Ok… I love color, but I love PATTERN too (as you know from our kitchen wall, china cabinet, and our baby changing table! And I always see different patterns being used in design, but when you go to search for other examples of that pattern, there’s no way to find it without knowing some design ‘lingo’. And even after tons of searching on the internet, there’s not a single source that offers examples and names of all the patterns out there! So I set out to make one for myself. It may not be an exhaustive list of all the patterns known to mankind, but it’s some more common popular ones… many I didn’t know the name to until now! I’m loving Quatrefoil and Ikat designs lately, which I’ve heard of before, but wouldn’t necessarily be able to think of when it comes right down to it.
So below is the collage I made of 27 patterns! This is a good one to PIN so you can reference it in the future! And below I gave brief descriptions of each pattern for fun!
Scroll: resembling a scroll in shape; a spiral or convoluted form in ornamental design derived from the curves of a loosely or partly rolled parchment scroll.
Paisley: a droplet-shaped vegetable motif of Persian and Indian origin. The pattern is sometimes called “Persian pickles” by American traditionalists, especially quiltmakers, or “Welsh pears” in Welsh textiles as far back as 1888.
Argyle: a geometric knitting pattern of varicolored diamonds in solid and outline shapes on a single background color. Argyle is a branch of the Scottish clan of Campbell, from whose tartan the design was adapted in 1899!
Ogee: an onion-shaped motif. An arch formed by two S-shaped curves meeting at a point (partly concave and partly convex).
Chevron: a V-shaped pattern, especially a kind of fret used in architecture or military insignia. Also called dancette (an ornamental moulding having a zigzag pattern), similar to Herringbone.
Plaid: checkered or tartan twilled cloth, traditionally made of wool.
Houndstooth: is a duotone textile pattern, characterized by broken checks or abstract four-pointed shapes, suggestive of a canine tooth. Typically used in cloth for jackets and suits.
Moroccan: a type of leather made from the skins of goats, sheep, or seals, having a pattern of irregular creases.
Gingham: originated in the Malay language as a fabric woven into checked or plaid patterns (often blue and white).
Stripes: a textile pattern of parallel bands or lines on a contrasting background. Pinstripe being a subcategory!
Polka Dot: consisting of an array of filled circles, generally equally sized and spaced relatively closely in relation to their diameters. In 1854, the pattern was named for the dance of the same name, making one suspect there is a connection linking the pattern to the dance.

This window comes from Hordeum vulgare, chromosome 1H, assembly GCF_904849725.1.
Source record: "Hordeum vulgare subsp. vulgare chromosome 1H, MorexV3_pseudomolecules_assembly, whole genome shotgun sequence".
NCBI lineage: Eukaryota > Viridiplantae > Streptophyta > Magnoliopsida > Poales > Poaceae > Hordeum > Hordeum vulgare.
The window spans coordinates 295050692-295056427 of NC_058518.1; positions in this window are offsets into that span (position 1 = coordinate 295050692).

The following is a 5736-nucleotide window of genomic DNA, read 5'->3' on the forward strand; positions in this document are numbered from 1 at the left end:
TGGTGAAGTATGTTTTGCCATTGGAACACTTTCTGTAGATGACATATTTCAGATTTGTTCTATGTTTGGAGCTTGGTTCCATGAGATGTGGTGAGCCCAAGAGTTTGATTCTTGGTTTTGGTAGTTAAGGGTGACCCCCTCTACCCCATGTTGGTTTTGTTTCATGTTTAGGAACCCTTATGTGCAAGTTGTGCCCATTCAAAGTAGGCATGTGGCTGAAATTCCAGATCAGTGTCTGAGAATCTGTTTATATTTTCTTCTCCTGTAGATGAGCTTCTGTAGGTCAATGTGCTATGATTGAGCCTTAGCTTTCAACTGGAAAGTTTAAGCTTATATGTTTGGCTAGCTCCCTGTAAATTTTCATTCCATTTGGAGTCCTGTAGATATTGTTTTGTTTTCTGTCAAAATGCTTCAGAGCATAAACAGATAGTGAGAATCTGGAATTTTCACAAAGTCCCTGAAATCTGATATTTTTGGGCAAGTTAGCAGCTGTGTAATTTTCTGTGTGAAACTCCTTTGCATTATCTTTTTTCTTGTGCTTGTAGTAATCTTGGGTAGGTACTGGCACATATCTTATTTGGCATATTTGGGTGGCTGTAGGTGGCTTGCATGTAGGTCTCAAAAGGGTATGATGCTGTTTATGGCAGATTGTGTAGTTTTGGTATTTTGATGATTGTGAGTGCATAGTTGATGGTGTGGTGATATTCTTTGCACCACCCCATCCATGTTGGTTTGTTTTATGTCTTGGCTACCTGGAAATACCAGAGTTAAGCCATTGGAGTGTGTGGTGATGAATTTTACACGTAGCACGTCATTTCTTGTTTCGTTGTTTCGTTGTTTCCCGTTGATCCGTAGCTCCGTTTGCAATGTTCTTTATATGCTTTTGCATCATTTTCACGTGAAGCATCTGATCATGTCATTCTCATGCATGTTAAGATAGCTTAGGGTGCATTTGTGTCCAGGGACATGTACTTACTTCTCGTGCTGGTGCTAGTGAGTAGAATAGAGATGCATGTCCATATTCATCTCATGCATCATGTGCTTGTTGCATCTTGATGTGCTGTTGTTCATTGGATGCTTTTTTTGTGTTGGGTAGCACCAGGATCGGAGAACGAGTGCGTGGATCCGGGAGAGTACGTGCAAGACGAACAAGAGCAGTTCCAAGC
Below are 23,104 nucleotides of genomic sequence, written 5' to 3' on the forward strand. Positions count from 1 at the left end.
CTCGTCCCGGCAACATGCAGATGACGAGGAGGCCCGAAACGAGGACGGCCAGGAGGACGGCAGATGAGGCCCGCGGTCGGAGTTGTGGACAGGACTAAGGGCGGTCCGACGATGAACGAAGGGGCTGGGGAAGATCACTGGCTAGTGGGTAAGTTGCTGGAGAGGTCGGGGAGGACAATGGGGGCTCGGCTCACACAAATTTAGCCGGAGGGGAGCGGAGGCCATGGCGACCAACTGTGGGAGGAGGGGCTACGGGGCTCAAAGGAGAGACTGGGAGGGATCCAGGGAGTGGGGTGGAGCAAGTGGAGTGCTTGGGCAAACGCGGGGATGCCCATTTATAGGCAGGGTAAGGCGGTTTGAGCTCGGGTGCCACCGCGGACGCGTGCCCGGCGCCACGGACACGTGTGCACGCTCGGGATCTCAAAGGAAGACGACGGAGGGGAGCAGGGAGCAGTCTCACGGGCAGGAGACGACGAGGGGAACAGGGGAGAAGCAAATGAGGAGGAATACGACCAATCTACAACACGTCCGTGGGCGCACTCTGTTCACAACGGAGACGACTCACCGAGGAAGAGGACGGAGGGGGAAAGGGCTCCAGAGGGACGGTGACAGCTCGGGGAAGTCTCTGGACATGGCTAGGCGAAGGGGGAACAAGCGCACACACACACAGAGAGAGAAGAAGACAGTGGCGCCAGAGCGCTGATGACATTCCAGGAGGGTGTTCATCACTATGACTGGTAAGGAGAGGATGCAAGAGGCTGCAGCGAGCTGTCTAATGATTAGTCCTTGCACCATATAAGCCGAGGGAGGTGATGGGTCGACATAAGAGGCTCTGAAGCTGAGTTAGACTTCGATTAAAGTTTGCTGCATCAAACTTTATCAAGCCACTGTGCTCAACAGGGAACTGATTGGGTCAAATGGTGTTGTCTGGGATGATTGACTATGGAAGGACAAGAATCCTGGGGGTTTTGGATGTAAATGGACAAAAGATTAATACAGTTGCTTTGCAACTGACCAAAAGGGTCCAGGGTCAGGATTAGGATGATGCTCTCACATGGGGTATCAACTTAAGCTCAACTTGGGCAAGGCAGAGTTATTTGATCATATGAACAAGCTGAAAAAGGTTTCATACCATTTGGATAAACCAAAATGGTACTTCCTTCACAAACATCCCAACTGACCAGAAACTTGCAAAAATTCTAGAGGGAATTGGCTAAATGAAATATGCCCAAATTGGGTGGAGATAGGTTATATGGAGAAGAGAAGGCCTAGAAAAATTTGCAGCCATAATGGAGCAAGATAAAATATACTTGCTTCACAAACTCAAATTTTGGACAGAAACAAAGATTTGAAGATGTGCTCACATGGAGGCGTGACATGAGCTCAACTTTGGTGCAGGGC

Floral: decorated with or consisting of flowers or patterns of flowers. (DUH!)
Damask: woven with one warp yarn and one weft yarn, usually with the pattern in warp-faced satin weave and the ground in weft-faced or sateen weave. Is derived from the city of Damascus and dates back to the Middle Ages.
Quatrefoil: a representation of a flower with four petals, or a leaf with four leaflets (such as a four-leaf clover). It is sometimes shown “slipped”, i.e. with an attached stalk. However, it is not defined as a flower, but called a “foil”. Commonly seen d in Gothic Architecture.
Basketweave: an all-over checkered weave pattern resembling that of a woven basket, commonly found in baskets and created from interwoven lengths of natural or man-made materials.
Trellis: a structure or pattern of interwoven strips of wood, especially one used to support climbing plants.
Bead and Reel: an architectural motif, usually found in sculptures, moldings and numismatics. It consists in a thin line where bead-like elements alternate with cylindrical ones. Common in Greek and Hellenistic cultures.
Checker: a pattern consisting of crossed horizontal and vertical lines forming squares. Derived from the ancient Persian word shah, meaning “king”, from the oriental game of chess, played on a squared board.
Aboriginal: elaborate patterns and designs created by central Australian Aboriginals and used, particularly in ground mosaics, for traditional ceremonial purposes.
Ikat: a manual weaving style that involves resist dyeing the warp or weft threads before the fabric is created. Originating in Southeast Asia, ikat fabrics can be extremely ornate and intricate, often featuring detailed designs or larger pictures.
Scales: Design created with overlapping arcs. Also called clamshells.
Fleur De Lis: a stylized lily or iris that is used as a decorative design or symbol. Appeared in artwork from the earliest human civilizations.
Fret: an ornamental design consisting of repeated and symmetrical geometric figures, often in relief, contained within a band or border. Also called key pattern.
Palmette: a classical motif based on a stylized radiating, fan-shaped palm leaf commonly found in Greek, Egyptian, Assyrian, and other ancient art.
Lattice: A structure consisting of strips of wood or metal crossed and fastened together with square or diamond-shaped spaces left between.
Camouflage: fabric dyed with splotches of green and brown and black and tan; intended to make the wearer of a garment made of this fabric hard to distinguish from the background.
Vermicular having the shape or motion of a worm. (YUM!)
My current favorite is the Ogee Pattern, which I NEVER KNEW it was called that! I love how it’s funky and 70′s-ish. Here are some really cool examples of it! I’m thinking of using one of these patterns in the living room above the board and batten! What do you think?
Don’t forget to PIN for referencing!